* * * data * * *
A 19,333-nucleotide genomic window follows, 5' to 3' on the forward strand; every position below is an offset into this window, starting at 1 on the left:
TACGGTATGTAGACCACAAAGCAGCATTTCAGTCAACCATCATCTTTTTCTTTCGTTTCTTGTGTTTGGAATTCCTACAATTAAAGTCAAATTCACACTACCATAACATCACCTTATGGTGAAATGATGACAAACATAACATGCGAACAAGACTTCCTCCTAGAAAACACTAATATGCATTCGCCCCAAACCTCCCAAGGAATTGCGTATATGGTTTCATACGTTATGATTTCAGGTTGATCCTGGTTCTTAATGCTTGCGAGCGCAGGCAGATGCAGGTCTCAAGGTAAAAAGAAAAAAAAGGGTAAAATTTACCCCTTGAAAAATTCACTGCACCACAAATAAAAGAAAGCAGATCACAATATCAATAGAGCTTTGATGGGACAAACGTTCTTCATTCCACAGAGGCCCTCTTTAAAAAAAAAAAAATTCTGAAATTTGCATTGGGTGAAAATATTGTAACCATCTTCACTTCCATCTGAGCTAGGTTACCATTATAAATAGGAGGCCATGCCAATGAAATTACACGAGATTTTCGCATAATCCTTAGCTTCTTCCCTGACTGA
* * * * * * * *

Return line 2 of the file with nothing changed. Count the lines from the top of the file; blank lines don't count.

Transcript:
TACGGTATGTAGACCACAAAGCAGCATTTCAGTCAACCATCATCTTTTTCTTTCGTTTCTTGTGTTTGGAATTCCTACAATTAAAGTCAAATTCACACTACCATAACATCACCTTATGGTGAAATGATGACAAACATAACATGCGAACAAGACTTCCTCCTAGAAAACACTAATATGCATTCGCCCCAAACCTCCCAAGGAATTGCGTATATGGTTTCATACGTTATGATTTCAGGTTGATCCTGGTTCTTAATGCTTGCGAGCGCAGGCAGATGCAGGTCTCAAGGTAAAAAGAAAAAAAAGGGTAAAATTTACCCCTTGAAAAATTCACTGCACCACAAATAAAAGAAAGCAGATCACAATATCAATAGAGCTTTGATGGGACAAACGTTCTTCATTCCACAGAGGCCCTCTTTAAAAAAAAAAAAATTCTGAAATTTGCATTGGGTGAAAATATTGTAACCATCTTCACTTCCATCTGAGCTAGGTTACCATTATAAATAGGAGGCCATGCCAATGAAATTACACGAGATTTTCGCATAATCCTTAGCTTCTTCCCTGACTGA